Future Roots runs an initiative called Countrymen UK at a care farm in Dorset. With the help of lottery funding, a service was introduced in 2011 where men with declining physical and mental health can come together, learn new skills, and share experiences, while carrying out engaging and enjoyable activities. 

Countrymen UK at Future Roots has recently received further lottery funding to scale up its model and offer it to other care farms throughout the UK.

 

Green space:

Berkshire Healthcare NHS Foundation Trust has a therapy garden which produces a range of fruit, vegetables and flowers. Key benefits of the therapy garden include providing patients with a place to engage with nature and take part in clinical therapies and gives staff a calm place to recuperate from work pressures.

 

Our people:

Sussex Community NHS Foundation Trust implemented the Dare to Care behavioural change campaign. The campaign uses dares such as ‘I dare to smile’ to ‘I dare to get on a bike’ to help create a healthier and happier place to work. Since its introduction four years ago, the programme has led to increased wellbeing at work, £4.87 million in savings, and a reduction in carbon footprint of 1,843 tonnes against a 2010 baseline.

 

Sustainable excellence - corporate approach:

Barking, Havering and Redbridge University Hospitals NHS Trust operates sustainably and creates a culture of environmental consciousness. It embraces the government’s action on climate change with a target to cut carbon emissions by at least 80 per cent by 2050. The trust achieved 19.8 per cent carbon savings in 2017/18 with an additional 16 per cent saving planned in 2018/19.

 

Travel and logistics:

Yorkshire Ambulance Service NHS Trust is working towards a zero-emission fleet, as ever-increasing emergency calls make it unable to reduce its mileage reduction.

Steps taken included procuring two hydrogen-electric hybrid ambulances, developing an electric vehicle charging policy, working with local authorities to install charging points, and installing solar panels on 109 double-crewed ambulances.

 

Waste and resources:

Sherwood Forest Hospitals NHS Foundation Trust embarked on a ground-breaking programme of waste management by working with Skanska, a multinational construction and development company. Key achievements included training 3600 staff to boost their waste management understanding, and introducing a programme to reuse and repair unwanted furniture, which saved the trust around £30,000-£40,000 per year.

 

Water and energy:

Nottinghamshire Healthcare NHS Foundation Trust became the only healthcare provider in Europe to be involved with a European Commission-funded project to develop an online platform that uses building energy data and communicates this to users. The interactive tool allows staff to access accurate energy performance information about their site electronically in a red, amber, and green-rated smiley face system.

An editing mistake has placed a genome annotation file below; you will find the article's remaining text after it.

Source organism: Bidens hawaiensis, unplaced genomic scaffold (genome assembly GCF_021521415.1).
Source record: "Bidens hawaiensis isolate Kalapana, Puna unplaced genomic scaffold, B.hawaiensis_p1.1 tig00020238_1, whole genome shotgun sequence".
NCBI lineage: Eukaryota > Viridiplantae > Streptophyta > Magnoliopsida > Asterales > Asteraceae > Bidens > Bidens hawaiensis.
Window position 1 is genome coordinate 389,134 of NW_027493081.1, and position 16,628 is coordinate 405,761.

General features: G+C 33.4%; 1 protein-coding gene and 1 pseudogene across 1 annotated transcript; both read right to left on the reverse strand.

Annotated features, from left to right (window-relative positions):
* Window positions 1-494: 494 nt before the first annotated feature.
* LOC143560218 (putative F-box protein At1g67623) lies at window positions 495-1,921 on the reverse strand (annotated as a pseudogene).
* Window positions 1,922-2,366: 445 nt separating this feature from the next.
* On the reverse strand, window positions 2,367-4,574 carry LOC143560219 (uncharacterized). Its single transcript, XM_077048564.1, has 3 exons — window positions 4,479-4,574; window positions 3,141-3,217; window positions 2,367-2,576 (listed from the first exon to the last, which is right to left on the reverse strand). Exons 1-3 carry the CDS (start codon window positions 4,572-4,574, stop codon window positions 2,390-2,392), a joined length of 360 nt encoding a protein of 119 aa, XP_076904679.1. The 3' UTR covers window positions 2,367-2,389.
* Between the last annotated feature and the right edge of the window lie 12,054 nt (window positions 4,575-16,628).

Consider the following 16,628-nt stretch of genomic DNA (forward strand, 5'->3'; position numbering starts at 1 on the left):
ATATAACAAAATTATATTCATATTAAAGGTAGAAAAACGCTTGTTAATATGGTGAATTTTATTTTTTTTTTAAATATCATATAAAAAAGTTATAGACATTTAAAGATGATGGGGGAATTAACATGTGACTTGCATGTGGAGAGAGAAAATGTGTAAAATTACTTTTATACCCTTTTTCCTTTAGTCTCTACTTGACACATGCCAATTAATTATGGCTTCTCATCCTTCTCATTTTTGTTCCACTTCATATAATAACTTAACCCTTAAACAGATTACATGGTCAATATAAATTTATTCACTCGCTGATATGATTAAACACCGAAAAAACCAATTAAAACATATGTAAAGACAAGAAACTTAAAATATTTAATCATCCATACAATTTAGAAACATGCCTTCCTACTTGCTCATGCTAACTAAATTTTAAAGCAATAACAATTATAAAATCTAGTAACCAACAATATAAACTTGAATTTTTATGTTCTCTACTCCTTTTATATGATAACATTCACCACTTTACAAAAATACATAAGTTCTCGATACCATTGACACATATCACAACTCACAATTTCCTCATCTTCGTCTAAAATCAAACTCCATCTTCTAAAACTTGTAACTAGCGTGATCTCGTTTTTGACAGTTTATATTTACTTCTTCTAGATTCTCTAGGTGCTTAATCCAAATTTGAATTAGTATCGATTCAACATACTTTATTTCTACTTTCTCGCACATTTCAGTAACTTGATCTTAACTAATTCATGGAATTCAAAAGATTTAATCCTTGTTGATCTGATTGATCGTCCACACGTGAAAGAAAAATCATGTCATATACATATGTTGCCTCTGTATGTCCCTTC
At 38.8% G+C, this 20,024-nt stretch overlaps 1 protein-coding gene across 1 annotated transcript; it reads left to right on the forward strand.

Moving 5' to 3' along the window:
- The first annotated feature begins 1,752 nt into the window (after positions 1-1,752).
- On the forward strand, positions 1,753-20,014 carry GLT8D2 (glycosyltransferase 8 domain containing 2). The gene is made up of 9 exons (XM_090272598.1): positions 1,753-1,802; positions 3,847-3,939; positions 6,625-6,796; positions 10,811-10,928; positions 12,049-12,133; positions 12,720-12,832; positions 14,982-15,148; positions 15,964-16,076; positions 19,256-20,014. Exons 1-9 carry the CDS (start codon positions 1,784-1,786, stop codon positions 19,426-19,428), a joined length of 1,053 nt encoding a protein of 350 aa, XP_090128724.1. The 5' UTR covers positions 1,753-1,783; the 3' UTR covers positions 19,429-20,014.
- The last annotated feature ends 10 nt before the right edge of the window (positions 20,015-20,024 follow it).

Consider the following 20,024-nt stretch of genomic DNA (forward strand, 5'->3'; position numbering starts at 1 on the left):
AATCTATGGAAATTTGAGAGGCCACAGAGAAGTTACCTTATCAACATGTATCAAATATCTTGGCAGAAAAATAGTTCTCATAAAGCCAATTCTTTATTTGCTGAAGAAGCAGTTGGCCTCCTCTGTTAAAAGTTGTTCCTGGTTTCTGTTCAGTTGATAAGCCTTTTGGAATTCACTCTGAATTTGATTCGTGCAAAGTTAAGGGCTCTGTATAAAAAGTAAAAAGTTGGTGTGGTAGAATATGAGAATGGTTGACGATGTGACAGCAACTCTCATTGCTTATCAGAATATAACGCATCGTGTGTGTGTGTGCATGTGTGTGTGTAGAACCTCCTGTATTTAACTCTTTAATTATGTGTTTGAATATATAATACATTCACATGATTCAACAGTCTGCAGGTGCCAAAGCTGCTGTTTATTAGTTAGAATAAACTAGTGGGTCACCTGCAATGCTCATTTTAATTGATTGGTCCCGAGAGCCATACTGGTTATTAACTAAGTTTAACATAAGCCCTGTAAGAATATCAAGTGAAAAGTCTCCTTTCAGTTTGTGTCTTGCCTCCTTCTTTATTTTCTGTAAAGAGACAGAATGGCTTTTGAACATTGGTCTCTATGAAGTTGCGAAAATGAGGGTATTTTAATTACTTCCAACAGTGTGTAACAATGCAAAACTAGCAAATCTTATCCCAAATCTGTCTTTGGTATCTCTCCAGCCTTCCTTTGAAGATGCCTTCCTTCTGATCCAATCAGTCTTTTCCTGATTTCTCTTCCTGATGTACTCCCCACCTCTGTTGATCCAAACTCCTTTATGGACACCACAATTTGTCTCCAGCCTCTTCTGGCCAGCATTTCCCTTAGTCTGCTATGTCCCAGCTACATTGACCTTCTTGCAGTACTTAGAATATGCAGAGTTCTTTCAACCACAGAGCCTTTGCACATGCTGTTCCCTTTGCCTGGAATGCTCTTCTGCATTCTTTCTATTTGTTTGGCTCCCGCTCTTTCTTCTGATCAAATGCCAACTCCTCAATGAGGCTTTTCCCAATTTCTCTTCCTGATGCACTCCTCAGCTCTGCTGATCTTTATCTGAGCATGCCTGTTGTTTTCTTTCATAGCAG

Sustainable healthcare ambassador of the year:

Jeannie Metcalfe-Hall, Environment Manager, Cheshire and Wirral Partnership NHS Foundation Trust, has implemented an organisation-wide reuse system. Since the project began in 2014, the system has saved more than 1,700 tonnes of carbon emissions and cut 58,200 kg of waste, saved £320,000 by reusing items and more than £55,000 on admin costs of buying new items, and seen more than 750 staff members taking part. The trust was able to pump the cash savings back into patient care.

 

Sustainable healthcare leader of the year:

James Dixon, Head of Sustainability & Compliance at The Newcastle upon Tyne Hospitals NHS Foundation, established a board-approved sustainable healthcare strategy.

Its key successes included establishing a network of 200 green champions across the trust, an increase in recycling from less than 10 per cent to almost 50 per cent, and annual sustainability reports consistently rated excellent by the Sustainable Development Unit.

 

Notes:

The Sustainable Health and Care Awards are commissioned by the Sustainable Development Unit (SDU) and delivered by NHS Employers.

Funded by and accountable to NHS England and Public Health England, the SDU works across the NHS, public health and social care system.

The SDU helps organisations across health and care embed and promote sustainable development in order to reduce emissions and pollution, save money and improve the health of people and communities

Ends

Notes to editors:

  • NHS Employers is part of the NHS Confederation charity and supports employers to put patients first. It provides a voice for employers on national policy decisions, produces up-to-date guidance for leaders and managers and leads on national pay negotiations.
  • The NHS Confederation represents 85 per cent of NHS providers and commissioners. The organisation has nearly 500 members across health and social care, including hospitals, community and mental health providers, ambulance trusts and independent sector organisations providing NHS care. It is a membership body that brings together and speaks on behalf of the whole NHS.